Appreciation of women, for all the amazing things they do, should not only take place on International Women’s Day; it should be a daily practice. Women have played a leading role in Retail Action Network from it’s beginning and will continue to in it’s future. We thank the women who have organised RAN, those who have shared their experiences and ideas in our discussion groups, those who have shown brave solidarity in the direct actions involving Wild Coffee, and those who took part in our first Working Class Wednesday event last month, not to mention those who will come out for the second Working Class Wednesday tomorrow evening. Each of you is integral to the community and it’s struggle towards a better world for all!
To celebrate this day we present below a shortened portion of Russian revolutionary Alexandra Kollontai’s 1920 article, of the same name as the day, which explains the historical development of this annual world-wide event.
Women’s Day or Working Women’s Day is a day of international solidarity, and a day for reviewing the strength and organization of proletarian women.
Not very long ago, in fact about ten years ago, the question of women’s equality, and the question of whether women could take part in government alongside men was being hotly debated. The working class in all capitalist countries struggled for the rights of working women: the bourgeoisie did not want to accept these rights. It was not in the interest of the bourgeoisie to strengthen the vote of the working class in parliament; and in every country they hindered the passing of laws that gave the right to working women.
Socialists in North America insisted upon their demands for the vote with particular persistence. On the 28th of February, 1909, the women socialists of the U.S.A. organized huge demonstrations and meetings all over the country demanding political rights for working women. This was the first “Woman’s Day”. The initiative on organizing a woman’s day thus belongs to the working women of America.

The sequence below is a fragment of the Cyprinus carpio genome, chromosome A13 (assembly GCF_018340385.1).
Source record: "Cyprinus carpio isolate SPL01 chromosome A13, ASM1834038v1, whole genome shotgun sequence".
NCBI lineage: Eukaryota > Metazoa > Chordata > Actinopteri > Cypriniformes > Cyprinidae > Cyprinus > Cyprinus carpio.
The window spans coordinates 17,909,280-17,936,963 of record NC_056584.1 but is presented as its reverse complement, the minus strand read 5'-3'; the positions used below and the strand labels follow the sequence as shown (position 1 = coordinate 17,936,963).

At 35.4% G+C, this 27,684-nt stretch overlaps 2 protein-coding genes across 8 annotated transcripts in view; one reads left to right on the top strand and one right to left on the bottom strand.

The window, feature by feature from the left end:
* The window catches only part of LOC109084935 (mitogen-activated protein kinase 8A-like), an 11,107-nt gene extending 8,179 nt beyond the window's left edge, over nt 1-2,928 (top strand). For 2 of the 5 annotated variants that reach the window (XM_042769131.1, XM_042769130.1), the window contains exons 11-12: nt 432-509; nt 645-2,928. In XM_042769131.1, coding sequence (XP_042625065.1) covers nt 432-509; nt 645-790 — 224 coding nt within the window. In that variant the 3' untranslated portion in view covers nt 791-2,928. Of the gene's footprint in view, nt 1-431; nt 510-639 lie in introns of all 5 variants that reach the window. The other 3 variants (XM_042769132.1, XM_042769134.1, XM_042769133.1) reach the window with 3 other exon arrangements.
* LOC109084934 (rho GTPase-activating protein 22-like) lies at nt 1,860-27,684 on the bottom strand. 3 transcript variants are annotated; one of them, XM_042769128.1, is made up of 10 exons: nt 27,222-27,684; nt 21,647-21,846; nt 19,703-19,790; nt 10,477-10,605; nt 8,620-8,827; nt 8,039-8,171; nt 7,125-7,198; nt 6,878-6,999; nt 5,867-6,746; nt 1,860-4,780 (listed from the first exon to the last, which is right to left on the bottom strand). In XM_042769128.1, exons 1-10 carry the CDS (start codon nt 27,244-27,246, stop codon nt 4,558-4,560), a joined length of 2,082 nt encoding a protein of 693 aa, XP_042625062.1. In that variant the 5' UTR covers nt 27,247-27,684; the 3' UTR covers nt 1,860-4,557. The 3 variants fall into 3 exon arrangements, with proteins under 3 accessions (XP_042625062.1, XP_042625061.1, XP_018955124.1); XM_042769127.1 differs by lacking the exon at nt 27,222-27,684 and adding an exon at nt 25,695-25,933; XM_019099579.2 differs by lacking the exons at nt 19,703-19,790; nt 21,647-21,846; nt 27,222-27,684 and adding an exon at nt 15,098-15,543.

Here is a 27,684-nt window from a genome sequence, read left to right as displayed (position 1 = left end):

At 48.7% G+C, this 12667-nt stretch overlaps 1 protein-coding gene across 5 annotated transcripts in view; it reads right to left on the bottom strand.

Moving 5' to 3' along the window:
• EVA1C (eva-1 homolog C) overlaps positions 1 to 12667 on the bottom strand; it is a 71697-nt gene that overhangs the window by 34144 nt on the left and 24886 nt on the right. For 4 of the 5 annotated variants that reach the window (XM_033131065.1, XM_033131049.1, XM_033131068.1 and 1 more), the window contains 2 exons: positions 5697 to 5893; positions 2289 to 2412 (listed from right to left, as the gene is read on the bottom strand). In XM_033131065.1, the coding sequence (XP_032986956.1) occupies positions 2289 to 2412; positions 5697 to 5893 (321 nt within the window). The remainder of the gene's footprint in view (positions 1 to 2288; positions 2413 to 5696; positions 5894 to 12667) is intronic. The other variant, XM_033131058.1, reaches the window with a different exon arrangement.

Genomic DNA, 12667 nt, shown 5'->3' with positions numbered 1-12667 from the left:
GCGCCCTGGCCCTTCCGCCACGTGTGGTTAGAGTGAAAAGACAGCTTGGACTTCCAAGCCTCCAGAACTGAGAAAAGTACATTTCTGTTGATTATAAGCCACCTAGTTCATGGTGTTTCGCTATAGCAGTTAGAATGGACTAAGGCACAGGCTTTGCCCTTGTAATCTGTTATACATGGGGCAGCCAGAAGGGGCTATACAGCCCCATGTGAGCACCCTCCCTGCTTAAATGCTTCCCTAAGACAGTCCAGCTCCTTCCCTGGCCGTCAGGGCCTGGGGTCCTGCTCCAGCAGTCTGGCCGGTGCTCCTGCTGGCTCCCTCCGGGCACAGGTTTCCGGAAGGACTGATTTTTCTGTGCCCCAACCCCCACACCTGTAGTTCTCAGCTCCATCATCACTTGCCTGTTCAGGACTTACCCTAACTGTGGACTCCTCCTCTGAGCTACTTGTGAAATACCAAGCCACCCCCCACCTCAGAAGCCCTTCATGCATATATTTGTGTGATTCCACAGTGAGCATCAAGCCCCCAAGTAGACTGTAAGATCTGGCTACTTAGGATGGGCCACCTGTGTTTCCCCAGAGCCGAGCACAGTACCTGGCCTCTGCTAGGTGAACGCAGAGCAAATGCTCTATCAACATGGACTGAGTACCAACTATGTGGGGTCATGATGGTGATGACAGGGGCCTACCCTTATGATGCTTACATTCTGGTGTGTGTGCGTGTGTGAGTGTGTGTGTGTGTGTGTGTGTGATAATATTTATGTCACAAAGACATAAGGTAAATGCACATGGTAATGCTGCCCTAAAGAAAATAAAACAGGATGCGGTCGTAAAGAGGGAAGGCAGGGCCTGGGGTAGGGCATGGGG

In 1910, at the Second International Conference of Working Women, Clara Zetkin brought forward the question of organizing an International Working Women’s Day. The conference decided that every year, in every country, they should celebrate on the same day a “Women’s Day” under the slogan “The vote for women will unite our strength in the struggle for socialism”.
The working women understood that it wasn’t enough to break up the stalls at the market or threaten the odd merchant: They understood that such action doesn’t bring down the cost of living. You have to change the politics of the government. And to achieve this, the working class has to see that the franchise is widened.
It was decided to have a Woman’s Day in every country as a form of struggle in getting working women to vote. This day was to be a day of international solidarity in the fight for common objectives and a day for reviewing the organized strength of working women under the banner of socialism.
The first International Women’s Day took place in 1911. Its success succeeded all expectation. Germany and Austria on Working Women’s Day was one seething, trembling sea of women. Meetings were organized everywhere – in the small towns and even in the villages halls were packed so full that they had to ask male workers to give up their places for the women.
This was certainly the first show of militancy by the working woman. Men stayed at home with their children for a change, and their wives, the captive housewives, went to meetings. During the largest street demonstrations, in which 30,000 were taking part, the police decided to remove the demonstrators’ banners: the women workers made a stand. In the scuffle that followed, bloodshed was averted only with the help of the socialist deputies in Parliament.
In 1913 International Women’s Day was transferred to the 8th of March. This day has remained the working women’s day of militancy.